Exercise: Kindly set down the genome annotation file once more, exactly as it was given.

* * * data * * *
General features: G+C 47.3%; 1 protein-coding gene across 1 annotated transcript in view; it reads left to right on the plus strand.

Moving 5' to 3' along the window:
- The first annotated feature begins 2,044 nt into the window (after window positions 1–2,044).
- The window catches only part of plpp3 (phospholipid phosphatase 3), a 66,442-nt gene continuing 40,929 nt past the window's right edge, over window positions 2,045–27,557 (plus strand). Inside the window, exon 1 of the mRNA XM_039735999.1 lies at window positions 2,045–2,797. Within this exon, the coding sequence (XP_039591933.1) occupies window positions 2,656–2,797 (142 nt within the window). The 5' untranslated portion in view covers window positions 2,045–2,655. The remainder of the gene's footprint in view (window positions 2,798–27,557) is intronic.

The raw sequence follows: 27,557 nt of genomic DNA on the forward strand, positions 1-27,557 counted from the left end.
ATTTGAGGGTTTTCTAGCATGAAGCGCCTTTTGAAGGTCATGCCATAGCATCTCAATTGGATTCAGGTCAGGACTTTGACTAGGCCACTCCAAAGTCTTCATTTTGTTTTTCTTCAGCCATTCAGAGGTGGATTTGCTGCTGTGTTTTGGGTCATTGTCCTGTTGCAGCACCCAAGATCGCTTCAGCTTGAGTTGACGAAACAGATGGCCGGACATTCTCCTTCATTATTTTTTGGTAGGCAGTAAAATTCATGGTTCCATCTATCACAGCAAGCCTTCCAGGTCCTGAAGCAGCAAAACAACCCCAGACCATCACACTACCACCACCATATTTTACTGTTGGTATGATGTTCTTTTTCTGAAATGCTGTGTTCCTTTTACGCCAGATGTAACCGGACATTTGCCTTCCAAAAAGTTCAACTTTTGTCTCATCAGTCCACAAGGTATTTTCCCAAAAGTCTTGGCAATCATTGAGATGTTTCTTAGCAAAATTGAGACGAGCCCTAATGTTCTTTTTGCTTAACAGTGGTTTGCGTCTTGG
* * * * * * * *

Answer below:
General features: G+C 47.3%; 1 protein-coding gene across 1 annotated transcript in view; it reads left to right on the plus strand.

Moving 5' to 3' along the window:
- The first annotated feature begins 2,044 nt into the window (after window positions 1–2,044).
- The window catches only part of plpp3 (phospholipid phosphatase 3), a 66,442-nt gene continuing 40,929 nt past the window's right edge, over window positions 2,045–27,557 (plus strand). Inside the window, exon 1 of the mRNA XM_039735999.1 lies at window positions 2,045–2,797. Within this exon, the coding sequence (XP_039591933.1) occupies window positions 2,656–2,797 (142 nt within the window). The 5' untranslated portion in view covers window positions 2,045–2,655. The remainder of the gene's footprint in view (window positions 2,798–27,557) is intronic.

The raw sequence follows: 27,557 nt of genomic DNA on the forward strand, positions 1-27,557 counted from the left end.
ATTTGAGGGTTTTCTAGCATGAAGCGCCTTTTGAAGGTCATGCCATAGCATCTCAATTGGATTCAGGTCAGGACTTTGACTAGGCCACTCCAAAGTCTTCATTTTGTTTTTCTTCAGCCATTCAGAGGTGGATTTGCTGCTGTGTTTTGGGTCATTGTCCTGTTGCAGCACCCAAGATCGCTTCAGCTTGAGTTGACGAAACAGATGGCCGGACATTCTCCTTCATTATTTTTTGGTAGGCAGTAAAATTCATGGTTCCATCTATCACAGCAAGCCTTCCAGGTCCTGAAGCAGCAAAACAACCCCAGACCATCACACTACCACCACCATATTTTACTGTTGGTATGATGTTCTTTTTCTGAAATGCTGTGTTCCTTTTACGCCAGATGTAACCGGACATTTGCCTTCCAAAAAGTTCAACTTTTGTCTCATCAGTCCACAAGGTATTTTCCCAAAAGTCTTGGCAATCATTGAGATGTTTCTTAGCAAAATTGAGACGAGCCCTAATGTTCTTTTTGCTTAACAGTGGTTTGCGTCTTGG